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July 11, 2008

Richard Florida

Lights Out

« Density and Politics | Main | The New Spatial Fix »

Writing in the New Statesman, Andrew Stephen compares the US crumbling infrastructure to conditions he observed during the collapse of the Soviet Union (via Planetizen).

The fact that I sat in my top-floor office in a puddle of sweat for most of the second week of this month because the air-conditioning had failed, for example, is hardly something I would expect the candidates to lose too much sleep over - even when the temperature inside crept past 110 degrees. For me, it all culminated in a visit from Bill, my friendly air-conditioning technician, on the morning of Friday the 13th.

What he told me symbolised much more than the strangely confused and angry mood that consumes America when the mere subject of "energy conservation" comes up. The ramifications went far beyond my usually nicely cooled, breezy office. Even America's outrageous hogging of the world's energy supplies - it comprises just 5 per cent of the world's population but uses 23 per cent of its energy resources - no longer seemed that surprising, let alone outrageous. It was what was going on around me and Bill as we spoke early that morning that brought home something I have been noticing with increasing alarm over the past two decades: the sheer fragility of America's crumbling infrastructures.

To my American readers: please do not get too angry with me when I say this, but the rapidity of the deterioration of your country's infra structures often reminds me of an extensive tour of the Soviet Union I undertook in 1986 - when I saw for myself, in places such as industrial Ukraine and Siberia and St Petersburg, that the Soviet Union had already had its day. For just as Bill and I were having our grim conversation early that Friday morning - and unknown to either of us at the time - the heart of the capital of the most powerful nation on earth, less than a mile from where we stood, had been plunged into the kind of chaos one might envisage in, say, New Delhi on a very, very bad day.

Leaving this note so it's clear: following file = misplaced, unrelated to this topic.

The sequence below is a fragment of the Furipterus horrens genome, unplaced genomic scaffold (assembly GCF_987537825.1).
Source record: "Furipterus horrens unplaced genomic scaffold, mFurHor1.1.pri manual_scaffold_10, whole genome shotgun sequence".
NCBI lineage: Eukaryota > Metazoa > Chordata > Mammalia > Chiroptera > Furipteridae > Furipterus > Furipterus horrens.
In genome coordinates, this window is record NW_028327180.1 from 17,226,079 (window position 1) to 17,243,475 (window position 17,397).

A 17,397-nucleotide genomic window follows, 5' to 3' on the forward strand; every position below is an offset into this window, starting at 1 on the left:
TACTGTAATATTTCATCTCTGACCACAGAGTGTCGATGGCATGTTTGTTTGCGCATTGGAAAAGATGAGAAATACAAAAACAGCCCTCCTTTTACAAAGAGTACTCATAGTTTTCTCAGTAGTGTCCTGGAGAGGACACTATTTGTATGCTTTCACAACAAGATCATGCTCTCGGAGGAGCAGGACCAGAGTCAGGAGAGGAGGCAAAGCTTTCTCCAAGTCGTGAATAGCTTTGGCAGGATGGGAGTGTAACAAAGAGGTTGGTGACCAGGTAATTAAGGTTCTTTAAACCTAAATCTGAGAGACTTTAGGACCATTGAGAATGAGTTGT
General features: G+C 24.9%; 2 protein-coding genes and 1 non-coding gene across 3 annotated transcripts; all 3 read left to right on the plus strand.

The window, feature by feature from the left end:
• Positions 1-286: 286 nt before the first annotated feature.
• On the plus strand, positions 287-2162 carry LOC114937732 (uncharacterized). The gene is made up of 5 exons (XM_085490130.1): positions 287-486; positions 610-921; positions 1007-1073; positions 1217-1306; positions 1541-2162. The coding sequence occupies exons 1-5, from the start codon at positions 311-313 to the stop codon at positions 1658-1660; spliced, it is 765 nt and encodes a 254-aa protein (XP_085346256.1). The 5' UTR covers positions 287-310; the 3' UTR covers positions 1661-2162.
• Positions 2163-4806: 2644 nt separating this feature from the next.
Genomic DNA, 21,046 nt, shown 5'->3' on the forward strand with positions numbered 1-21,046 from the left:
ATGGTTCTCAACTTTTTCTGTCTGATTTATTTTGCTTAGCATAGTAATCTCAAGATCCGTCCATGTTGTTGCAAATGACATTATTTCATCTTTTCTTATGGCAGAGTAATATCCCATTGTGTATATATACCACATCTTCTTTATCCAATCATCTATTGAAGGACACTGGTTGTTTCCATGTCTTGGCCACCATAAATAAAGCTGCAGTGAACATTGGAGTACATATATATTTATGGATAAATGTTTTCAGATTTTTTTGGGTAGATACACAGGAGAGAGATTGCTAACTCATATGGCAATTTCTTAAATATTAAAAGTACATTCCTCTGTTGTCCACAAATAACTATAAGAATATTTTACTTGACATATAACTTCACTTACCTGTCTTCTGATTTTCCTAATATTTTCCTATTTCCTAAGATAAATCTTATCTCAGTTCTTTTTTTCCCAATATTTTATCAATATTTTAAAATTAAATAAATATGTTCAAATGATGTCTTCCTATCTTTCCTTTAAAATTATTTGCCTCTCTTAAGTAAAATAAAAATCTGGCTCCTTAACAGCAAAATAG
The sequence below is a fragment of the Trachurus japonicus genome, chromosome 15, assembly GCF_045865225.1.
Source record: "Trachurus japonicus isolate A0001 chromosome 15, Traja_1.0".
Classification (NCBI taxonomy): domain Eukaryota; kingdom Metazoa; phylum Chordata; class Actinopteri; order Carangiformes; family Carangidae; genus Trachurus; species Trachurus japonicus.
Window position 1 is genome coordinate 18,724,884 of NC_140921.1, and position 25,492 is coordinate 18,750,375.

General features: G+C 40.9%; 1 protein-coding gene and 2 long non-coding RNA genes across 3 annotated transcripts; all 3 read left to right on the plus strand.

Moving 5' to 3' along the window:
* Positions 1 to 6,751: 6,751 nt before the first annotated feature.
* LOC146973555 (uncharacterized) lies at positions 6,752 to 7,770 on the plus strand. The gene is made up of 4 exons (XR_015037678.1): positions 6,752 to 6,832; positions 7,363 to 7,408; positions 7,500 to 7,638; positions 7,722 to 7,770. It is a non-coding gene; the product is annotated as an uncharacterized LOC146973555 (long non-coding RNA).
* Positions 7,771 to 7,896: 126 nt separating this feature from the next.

Having only been to Russia recently, I can't speak directly to his comparison. But, having lived in Washington DC I suffered through many, many power outages. Rana and I often remarked  that it felt like we were living not in an advanced country but the third world. We've yet to experience a single outage in Toronto, while her family's power was out for days upon days in suburban Detroit.


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I live in Falls Church, VA; grew up in Greenbelt, MD and have never experienced a power outage that wasn't due to outrageous weather, notably tremendous winds.

Can we cite an actual study pointing to the infrastructure? Preferably one that would compare the two countries???

hayden fisher

Agreed! Richard, you could have been living in a vulnerable grid. All of the America-haters don't get it. America's infra-structure has always been up-and-down, fix-it-up, tear-it-down...that's just the American grit at play. We're hard on things. And that's not what makes American great. What makes America great is the triple-play of true democracy, capitalism and our creative, innovative can-do attitude.

As I've said before, the energy "crisis" is an enormous opportunity. I dived-in myself completely 4 months ago and am loving it!!

But this article is most repulsive because the author draws general comparisons without citing any facts to support his premise.

Whitney Gunderson

Well, this is a fact. The I-35W bridge in Minneapolis collapsed less than one year ago. Or did we already forget about that? The bridge was part of the federal highway system, and bridges are infrastructure. So call me a zealot when I say that some people have died because of this, OR EVEN WORSE! But I'm really not because it is true. This is what Rush Limbaugh should be talking about.


hayden fisher

We will never eliminate disasters, man-made or otherwise. Maybe when we stop paving more roads to su-blah-bia, the squeaky wheels can get the oil they need. But it's ridiculous to argue that present-day American should be equated to the USSR of 1986.